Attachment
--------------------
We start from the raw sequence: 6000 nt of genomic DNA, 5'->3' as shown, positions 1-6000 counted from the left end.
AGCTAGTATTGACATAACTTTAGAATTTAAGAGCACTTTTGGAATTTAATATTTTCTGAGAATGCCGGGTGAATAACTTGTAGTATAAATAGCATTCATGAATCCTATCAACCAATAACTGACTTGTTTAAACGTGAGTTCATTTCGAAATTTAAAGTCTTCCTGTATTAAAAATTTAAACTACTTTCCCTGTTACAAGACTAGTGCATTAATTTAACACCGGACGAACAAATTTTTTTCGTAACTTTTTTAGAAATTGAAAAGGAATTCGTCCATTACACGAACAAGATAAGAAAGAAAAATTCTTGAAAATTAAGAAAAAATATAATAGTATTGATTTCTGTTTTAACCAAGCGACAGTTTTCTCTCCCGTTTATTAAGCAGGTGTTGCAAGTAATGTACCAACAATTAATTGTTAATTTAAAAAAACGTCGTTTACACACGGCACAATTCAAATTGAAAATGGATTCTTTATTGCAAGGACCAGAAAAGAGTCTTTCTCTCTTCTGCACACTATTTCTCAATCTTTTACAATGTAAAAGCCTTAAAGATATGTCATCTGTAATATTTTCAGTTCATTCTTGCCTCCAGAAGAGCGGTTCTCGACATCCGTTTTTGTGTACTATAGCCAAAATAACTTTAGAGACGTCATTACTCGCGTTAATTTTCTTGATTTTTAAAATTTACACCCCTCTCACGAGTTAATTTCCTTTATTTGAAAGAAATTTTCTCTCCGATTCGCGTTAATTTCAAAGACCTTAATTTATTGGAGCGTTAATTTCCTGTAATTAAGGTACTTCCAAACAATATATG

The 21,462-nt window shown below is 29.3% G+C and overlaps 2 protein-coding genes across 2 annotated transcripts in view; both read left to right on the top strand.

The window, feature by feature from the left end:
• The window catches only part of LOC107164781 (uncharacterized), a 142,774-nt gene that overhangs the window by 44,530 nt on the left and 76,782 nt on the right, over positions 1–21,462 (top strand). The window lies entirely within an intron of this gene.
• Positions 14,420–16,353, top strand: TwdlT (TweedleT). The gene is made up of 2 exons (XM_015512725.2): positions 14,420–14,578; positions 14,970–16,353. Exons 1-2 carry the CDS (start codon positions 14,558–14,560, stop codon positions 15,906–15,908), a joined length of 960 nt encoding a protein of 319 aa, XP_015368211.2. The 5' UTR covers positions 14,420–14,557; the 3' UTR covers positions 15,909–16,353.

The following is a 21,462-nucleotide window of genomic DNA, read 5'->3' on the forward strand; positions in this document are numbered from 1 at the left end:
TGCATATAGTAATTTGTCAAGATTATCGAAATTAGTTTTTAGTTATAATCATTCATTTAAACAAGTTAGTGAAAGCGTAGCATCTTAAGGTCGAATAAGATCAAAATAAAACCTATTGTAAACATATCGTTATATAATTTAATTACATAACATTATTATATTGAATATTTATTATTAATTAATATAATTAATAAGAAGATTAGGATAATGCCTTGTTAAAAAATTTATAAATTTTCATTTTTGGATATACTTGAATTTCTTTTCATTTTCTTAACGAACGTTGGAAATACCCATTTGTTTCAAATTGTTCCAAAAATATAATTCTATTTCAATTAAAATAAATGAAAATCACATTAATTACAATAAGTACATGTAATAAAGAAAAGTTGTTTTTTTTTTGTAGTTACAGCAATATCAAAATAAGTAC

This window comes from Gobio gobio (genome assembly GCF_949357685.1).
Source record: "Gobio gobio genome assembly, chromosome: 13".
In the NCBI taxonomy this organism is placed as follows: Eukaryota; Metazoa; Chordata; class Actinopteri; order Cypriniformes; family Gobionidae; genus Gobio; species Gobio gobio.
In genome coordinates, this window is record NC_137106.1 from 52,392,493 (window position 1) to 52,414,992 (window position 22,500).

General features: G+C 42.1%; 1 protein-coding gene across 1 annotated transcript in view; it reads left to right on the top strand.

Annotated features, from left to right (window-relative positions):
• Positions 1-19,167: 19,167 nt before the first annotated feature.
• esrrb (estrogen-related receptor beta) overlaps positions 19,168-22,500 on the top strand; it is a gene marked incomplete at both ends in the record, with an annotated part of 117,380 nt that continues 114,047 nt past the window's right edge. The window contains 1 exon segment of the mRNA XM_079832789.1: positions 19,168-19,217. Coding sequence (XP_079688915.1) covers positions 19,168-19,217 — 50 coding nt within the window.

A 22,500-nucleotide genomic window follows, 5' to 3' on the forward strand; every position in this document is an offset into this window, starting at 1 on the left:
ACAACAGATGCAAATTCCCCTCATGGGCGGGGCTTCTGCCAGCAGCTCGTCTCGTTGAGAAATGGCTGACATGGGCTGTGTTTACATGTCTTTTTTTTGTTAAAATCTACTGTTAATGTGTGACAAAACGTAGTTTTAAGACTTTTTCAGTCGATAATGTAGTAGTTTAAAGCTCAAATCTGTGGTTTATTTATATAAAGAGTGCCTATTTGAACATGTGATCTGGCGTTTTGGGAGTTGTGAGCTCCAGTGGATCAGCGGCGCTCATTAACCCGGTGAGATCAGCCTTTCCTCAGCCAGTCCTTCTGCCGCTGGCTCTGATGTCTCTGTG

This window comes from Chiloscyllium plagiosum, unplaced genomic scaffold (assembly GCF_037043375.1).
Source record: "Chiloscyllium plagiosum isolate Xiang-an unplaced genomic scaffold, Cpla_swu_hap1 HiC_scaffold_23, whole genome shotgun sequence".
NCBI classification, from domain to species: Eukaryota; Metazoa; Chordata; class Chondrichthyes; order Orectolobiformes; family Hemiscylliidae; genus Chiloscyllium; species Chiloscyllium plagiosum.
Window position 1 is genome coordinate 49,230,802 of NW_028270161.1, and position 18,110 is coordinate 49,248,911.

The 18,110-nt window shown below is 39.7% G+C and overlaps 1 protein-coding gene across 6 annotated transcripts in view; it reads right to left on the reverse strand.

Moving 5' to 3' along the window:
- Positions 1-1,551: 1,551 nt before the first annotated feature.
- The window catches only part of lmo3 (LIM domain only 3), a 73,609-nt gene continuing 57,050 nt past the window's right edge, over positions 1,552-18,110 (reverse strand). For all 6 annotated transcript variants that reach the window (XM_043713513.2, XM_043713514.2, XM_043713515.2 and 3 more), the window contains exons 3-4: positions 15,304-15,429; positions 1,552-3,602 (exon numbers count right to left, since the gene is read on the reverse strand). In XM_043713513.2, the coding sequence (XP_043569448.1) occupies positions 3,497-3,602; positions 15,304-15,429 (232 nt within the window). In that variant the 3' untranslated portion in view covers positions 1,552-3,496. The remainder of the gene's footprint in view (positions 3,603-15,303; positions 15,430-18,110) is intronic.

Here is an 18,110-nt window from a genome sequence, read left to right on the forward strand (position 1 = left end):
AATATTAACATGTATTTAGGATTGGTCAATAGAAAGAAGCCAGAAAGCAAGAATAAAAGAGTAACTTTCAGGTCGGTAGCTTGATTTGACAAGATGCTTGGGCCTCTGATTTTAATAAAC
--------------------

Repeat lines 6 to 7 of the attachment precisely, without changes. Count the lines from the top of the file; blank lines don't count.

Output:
• Positions 14,420–16,353, top strand: TwdlT (TweedleT). The gene is made up of 2 exons (XM_015512725.2): positions 14,420–14,578; positions 14,970–16,353. Exons 1-2 carry the CDS (start codon positions 14,558–14,560, stop codon positions 15,906–15,908), a joined length of 960 nt encoding a protein of 319 aa, XP_015368211.2. The 5' UTR covers positions 14,420–14,557; the 3' UTR covers positions 15,909–16,353.

The following is a 21,462-nucleotide window of genomic DNA, read 5'->3' on the forward strand; positions in this document are numbered from 1 at the left end: